After a strenuous couple of hours spent looking up buildings through Google, I am here to report what I suspected, which is that only one of these nine buildings was actually begun after the stock market crashed in October 1929 (and even that one involved only an addition to an existing structure). All the rest were the fruits of the huge building boom that had begun in the late 20s, when the stock market was hitting new highs, and it looked as though good times were here forever. (This insight of mine originated with a slide show I attended, given by a friend of mine, Robert Zolnerzak, who visited Dubai and Ethiopia a couple of years ago. Many of Bob's slides showed half-finished high-rises, still clad in scaffolding, relicts of the great building boom that had begun in the early part of the 21st century, then bust along with the credit crunch of 2007 and the stock market crash in 2008. It was a telling reminder of how widespread that boom had been, and how widespread the bust that followed it.)
After all, it takes time to build a skyscraper. First, somebody has to have the idea, then acquire the land (often from multiple previous owners) and hire an architect. Then the architect has to design plans, and the existing structures on the land have to be razed. Only then can construction start, and it takes a while, too. Of the seven buildings completed but not begun in the early 30s, the one which took the least amount of time was the Empire State Building, which opened for business in May 1931. Construction on that building was accomplished in record time—sometimes as much of four stories went up in one week—but even so, it took 27 months from the initial meeting between John J. Raskob, whose millions were derived from his leadership of GM, and his architect—which in other words means that this original meeting took place in February 1929. The Chrysler Building was erected by Walter P. Chrysler, of the automobile company, on the site of a former brewery. It was completed in 1930, but ground was broken for it in September 1928.
The story of Rockefeller Center, the city within a city, is so colorful that at least one whole book has been written about it (by Daniel Okrent). Originally, one of the board members of the Metropolitan Opera, Otto Kahn, envisaged this project (as early as 1926) as the site of a new opera house, combined with hotels, apartment houses, and/or offices or whatever. By May 1928, he had succeeded in interesting John D. Rockefeller, Jr., son of the founder of Standard Oil, in the idea, but when the stock market crashed, the Met backed out (they had planned to sell their old opera house to pay for the new one, but real estate values plummeted in the wake of the stock market crash, so the sale wouldn’t have covered the cost of construction). That left “Junior” (as he was called) to carry on, and carry on he did, with the aid of a loan for $165 million from Metropolitan Life and selling some of his own Standard Oil stock for $2 a share (at its height of the 20s, it had been selling for $80). I am sorry to have to say something nice about somebody so rich, but “Junior” in retrospect looks like a true visionary (however many unemployed millions he hired to help him make his vision become a reality).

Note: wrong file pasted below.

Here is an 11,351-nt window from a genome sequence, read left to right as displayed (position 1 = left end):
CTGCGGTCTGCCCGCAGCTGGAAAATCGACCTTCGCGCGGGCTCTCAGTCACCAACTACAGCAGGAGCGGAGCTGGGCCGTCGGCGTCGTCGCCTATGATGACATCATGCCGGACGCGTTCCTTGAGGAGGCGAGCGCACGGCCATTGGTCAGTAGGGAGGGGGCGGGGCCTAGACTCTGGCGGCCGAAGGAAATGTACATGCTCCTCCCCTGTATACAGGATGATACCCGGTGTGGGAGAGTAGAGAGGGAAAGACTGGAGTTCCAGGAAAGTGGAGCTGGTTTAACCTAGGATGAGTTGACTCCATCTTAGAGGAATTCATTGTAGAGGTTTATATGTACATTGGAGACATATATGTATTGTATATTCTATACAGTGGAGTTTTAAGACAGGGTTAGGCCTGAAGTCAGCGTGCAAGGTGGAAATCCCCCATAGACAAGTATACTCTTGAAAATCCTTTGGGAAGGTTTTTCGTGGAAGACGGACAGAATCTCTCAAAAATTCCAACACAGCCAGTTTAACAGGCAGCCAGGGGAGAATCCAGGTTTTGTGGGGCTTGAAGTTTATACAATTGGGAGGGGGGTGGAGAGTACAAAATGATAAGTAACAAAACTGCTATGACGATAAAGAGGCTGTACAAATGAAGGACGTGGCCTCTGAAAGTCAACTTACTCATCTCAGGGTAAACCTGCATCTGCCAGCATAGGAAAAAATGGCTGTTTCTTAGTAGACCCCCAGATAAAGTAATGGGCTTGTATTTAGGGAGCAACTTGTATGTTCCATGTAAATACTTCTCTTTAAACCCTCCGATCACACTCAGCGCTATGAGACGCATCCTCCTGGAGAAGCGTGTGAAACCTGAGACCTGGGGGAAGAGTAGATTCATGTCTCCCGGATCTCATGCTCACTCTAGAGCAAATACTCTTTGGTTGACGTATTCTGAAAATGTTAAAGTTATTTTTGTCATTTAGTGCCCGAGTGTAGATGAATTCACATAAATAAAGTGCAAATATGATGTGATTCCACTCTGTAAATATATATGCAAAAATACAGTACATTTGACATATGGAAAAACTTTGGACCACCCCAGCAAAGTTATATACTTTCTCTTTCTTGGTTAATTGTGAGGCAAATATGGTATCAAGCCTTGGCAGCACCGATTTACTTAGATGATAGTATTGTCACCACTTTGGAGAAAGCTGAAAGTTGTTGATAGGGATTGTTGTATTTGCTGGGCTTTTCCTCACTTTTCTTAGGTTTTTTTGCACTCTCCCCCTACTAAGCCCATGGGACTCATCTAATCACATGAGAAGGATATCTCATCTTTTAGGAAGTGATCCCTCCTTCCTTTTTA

Anyway, I should add that, in addition to the frescoes, this exhibition has a number of preliminary drawings and cartoons (in the Renaissance, not the Disney sense of the word); also a sketchbook chronicling a Rivera visit to the Soviet Union, and an absorbing vitrine of documents concerning the embarrassing situation that arose in 1933, when Rivera tried to include a portrait of Lenin in the mural he was painting for Rockefeller Center in what was then known as the RCA Building (now the GE Building). Young Nelson Rockefeller, Junior’s son, who was the family representative on the Rockefeller Center board, and the family’s foremost authority on modern art, was afraid that people might be offended by that portrait, and asked Rivera to take it out. When Rivera declined, the whole mural was painted over (other reasons have been suggested for the impasse, but the documents in this exhibition do not support them).
Among the cartoons, I particularly liked the huge charcoal on paper depicting pneumatic drilling, a study for one of the original frescoes that is not in the show. It has wonderful curving lines, and the human figures look so plump and cuddly, somehow innocent and vulnerable in spite of their workmen's attire & equipment. The plumpness of Rivera’s figures makes me wonder about his own body type: the photographs of his face in the exhibition show it to have been somewhat rounder and more open than the slightly longer and leaner face of Alfred Molina, who portrayed him in the movie “Frida.” And the innocence of his figures, while also shared by masters as varied as Rembrandt and Claude, reminds me a bit sadly that back in the 30s, many people still believed – or at any rate, hoped --- that a kinder, gentler alternative to capitalism could actually survive. For it was as a kinder, gentler alternative to capitalism that communism presented itself; its adherents argued (and believed) that its brutality was only temporary, necessary for its defense as long as capitalism was still in the world, and that even while capitalism still existed, communism would ensure that everybody could share the wealth of their communities. I don’t know who else has said it, but I myself suspect that Social Security, the TVA, and all the rest of the New Deal’s egalitarian achievements might not have come into being had not many conservatives been afraid that without them, American itself might go over to communism. Certainly, without that possibility, capitalism in America seems to be reverting to its own ferocious, pre-New Deal shape.